These days, Montreal Chinatown, which is located at the center of many Chinese social and cultural organizations, does perform a number of significant functions. First, the biggest Chinese school and a Montreal Chinese hospital are there. They offer education and healthcare systems to all people in their daily life. Besides, the majority of Chinese and foreign population in Montreal enjoys going to Chinatown to purchase some delicious food and some delicate souvenirs, gifts, accessories, or even handmade articles. In addition, Montreal Chinatown annually hosts the celebration of Chinese festivals and also Canadian festivals.
I often go there for watching a lion dance during the Chinese New year, admiring lanterns and dragon dances during the Mid- Autumn Festival, or getting green fortune cookies for St. Patrick’s Day. As Fleras (2012) reminded us, Ethnicity refers to a principle of potential group/community formation. Persons with shared and felt identification may be classified into a category that mobilizes ancestrally related persons into actions groups to advance individual or collective claims (p. 115). Obviously, as an ethnic community, Montreal Chinatown does express community identity in a vibrant way through making everyone feel a strong sense of community (Fleras, 2012).
Fleras (2012) also claimed that “identity thesis” refers to the way of showing how ethnic group membership provides a buffer for coping with the demands of an urban context in order to help those individuals with societal stress (p. 113). As indicated earlier, Montreal Chinatown, which promotes urban development, regularly celebrates both Chinese and Canadian festivals. There are many pieces of performance for significant festivals, which entertain and relax around all people. In this sense, during the process of cultural connection and transmission in Chinatown, every individual tends to feel integrated in an urban context.
Montreal Chinatown always makes me feel ethnicity as community. An ethnic community, according to Fleras (2012), also emphasizes intergroup relations and intragroup dynamics through providing people with both emotional and material support (p. 115). This does remind me of Jun Lin’s death in this May. He was one of my Concordia friends and was killed by the suspect named Luka Rocco Magnotta, a Toronto-born porn star. As his friend, I still feel sorry and sad for his sudden death. His parents, relatives, and friends, including me, took part in an emotional public memorial at the Montreal Chinese Alliance Church in Hampstead in this July.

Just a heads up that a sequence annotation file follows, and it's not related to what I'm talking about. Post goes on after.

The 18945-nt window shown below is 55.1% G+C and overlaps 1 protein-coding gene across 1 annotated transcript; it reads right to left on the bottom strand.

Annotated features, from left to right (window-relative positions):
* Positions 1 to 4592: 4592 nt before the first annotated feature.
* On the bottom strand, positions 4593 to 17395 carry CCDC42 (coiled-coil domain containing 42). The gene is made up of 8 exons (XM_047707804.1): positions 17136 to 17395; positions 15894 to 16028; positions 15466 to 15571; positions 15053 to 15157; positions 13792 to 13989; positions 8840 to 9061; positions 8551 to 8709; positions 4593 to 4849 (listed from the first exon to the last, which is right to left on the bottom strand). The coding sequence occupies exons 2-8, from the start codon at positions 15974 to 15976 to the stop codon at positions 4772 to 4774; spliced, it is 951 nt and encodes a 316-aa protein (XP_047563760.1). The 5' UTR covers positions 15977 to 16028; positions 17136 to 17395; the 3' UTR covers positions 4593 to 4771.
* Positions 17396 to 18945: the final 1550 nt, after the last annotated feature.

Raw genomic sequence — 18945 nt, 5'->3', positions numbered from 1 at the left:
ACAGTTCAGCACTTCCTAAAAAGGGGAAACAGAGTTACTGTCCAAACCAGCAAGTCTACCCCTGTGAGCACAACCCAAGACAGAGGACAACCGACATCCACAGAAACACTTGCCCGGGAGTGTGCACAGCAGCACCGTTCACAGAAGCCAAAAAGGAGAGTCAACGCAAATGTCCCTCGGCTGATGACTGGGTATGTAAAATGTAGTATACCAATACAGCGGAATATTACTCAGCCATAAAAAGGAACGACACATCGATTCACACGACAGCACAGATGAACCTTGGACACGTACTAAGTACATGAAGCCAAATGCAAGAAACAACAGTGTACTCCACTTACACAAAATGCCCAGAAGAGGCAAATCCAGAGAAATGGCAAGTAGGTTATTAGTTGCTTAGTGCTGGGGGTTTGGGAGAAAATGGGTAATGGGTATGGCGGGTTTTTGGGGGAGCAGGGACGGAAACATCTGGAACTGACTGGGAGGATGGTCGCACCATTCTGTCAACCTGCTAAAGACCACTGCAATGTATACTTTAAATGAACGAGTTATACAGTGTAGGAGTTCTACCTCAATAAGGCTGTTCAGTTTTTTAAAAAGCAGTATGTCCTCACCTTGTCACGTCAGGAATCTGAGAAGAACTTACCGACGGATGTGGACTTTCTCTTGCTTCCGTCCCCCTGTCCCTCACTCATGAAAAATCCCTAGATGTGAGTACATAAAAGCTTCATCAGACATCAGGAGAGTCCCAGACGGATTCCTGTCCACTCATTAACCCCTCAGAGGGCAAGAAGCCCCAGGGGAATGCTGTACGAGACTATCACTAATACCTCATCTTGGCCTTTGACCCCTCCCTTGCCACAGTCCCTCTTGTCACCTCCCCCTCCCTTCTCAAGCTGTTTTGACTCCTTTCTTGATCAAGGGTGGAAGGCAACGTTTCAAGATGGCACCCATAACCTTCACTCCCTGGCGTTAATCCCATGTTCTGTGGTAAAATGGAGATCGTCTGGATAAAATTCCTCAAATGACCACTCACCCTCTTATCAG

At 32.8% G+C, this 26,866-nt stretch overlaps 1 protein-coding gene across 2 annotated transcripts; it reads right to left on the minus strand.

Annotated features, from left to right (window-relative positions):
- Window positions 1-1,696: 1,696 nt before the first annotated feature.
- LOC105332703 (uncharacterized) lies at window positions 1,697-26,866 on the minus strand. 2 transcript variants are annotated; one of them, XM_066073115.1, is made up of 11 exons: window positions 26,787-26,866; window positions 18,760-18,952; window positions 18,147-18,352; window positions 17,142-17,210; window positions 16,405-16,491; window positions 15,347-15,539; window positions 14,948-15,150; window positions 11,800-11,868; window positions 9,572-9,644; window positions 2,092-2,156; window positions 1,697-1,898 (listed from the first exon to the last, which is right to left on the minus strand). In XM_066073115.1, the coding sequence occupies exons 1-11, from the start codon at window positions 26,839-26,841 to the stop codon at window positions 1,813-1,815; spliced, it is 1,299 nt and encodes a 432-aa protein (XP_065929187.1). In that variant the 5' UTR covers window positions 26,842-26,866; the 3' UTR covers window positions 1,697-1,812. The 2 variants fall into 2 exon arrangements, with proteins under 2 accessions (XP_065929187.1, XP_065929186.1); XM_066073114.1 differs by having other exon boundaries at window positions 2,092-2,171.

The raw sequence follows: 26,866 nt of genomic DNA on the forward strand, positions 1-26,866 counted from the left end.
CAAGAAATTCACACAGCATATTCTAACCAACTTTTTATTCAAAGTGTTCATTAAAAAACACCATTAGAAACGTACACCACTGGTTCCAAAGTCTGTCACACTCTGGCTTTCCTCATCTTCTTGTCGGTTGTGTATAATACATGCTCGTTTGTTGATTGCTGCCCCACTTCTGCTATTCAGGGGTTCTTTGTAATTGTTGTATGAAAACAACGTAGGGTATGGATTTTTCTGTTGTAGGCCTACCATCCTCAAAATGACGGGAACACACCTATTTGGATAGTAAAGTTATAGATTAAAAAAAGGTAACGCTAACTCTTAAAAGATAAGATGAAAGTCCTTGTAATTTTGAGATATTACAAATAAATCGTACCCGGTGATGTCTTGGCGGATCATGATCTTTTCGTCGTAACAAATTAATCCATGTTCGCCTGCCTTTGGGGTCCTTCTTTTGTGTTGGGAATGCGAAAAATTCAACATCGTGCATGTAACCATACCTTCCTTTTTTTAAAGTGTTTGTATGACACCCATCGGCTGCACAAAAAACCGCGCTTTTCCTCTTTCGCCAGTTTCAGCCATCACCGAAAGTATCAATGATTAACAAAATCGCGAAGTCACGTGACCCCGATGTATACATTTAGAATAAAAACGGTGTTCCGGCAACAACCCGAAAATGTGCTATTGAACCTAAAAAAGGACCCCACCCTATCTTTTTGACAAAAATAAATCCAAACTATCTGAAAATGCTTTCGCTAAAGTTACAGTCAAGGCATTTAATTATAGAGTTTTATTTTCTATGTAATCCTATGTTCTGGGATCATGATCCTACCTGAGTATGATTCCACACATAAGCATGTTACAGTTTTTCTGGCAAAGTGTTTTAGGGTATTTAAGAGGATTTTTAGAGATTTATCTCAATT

The memorial could be the best time for his family and friends to pray for peace. In addition to emotional support, material support was deemed necessary. Concordia University raised more than $70,000 to support his family. This sum of money would offer financial assistance to his family’s temporary needs and to benefit each Concordia Chinese student. Finally, I’d like to conclude my short essay by critically commenting on white privilege based on my friend’s death. For some reason, there were a number of people who supported that the suspect was innocent and that he should have been released.
This news really surprised and shocked me because it seemed that White people were not aware of their actions because of their race. In his lecture, Wise (2008) asserted that White people in capitalist societies are widely encouraged to take advantage of their advantages, protecting their privileges. Therefore, many of them do not feel guilty after committing crime; after all, white privilege has nothing to do with a sense of guilt. In my view, every individual, regardless of ethnicity, has to show respect to life. Magnotta murdered Lin, so he must be punished by law.
Avoiding punishment and releasing him can be a way of creating inequality and injustice. Such brutal killing was a huge tragedy for both Lin’s family and for all of Montreal and Canada. As a Chinese student, I highly appreciate this opportunity of studying at Concordia University in Montreal, Canada offered by my parents. Since I am in a White-dominated society, as a member of minority group, I have to internalize the values of the dominant society. However, showing respect to life not only is a common ideology for everyone, but also is a rationale for minimizing and eradicating inequality, privilege, oppression, and marginalization.
Subject: Ethnic group,
University/College: University of Chicago
Type of paper: Thesis/Dissertation Chapter
Date: 29 December 2016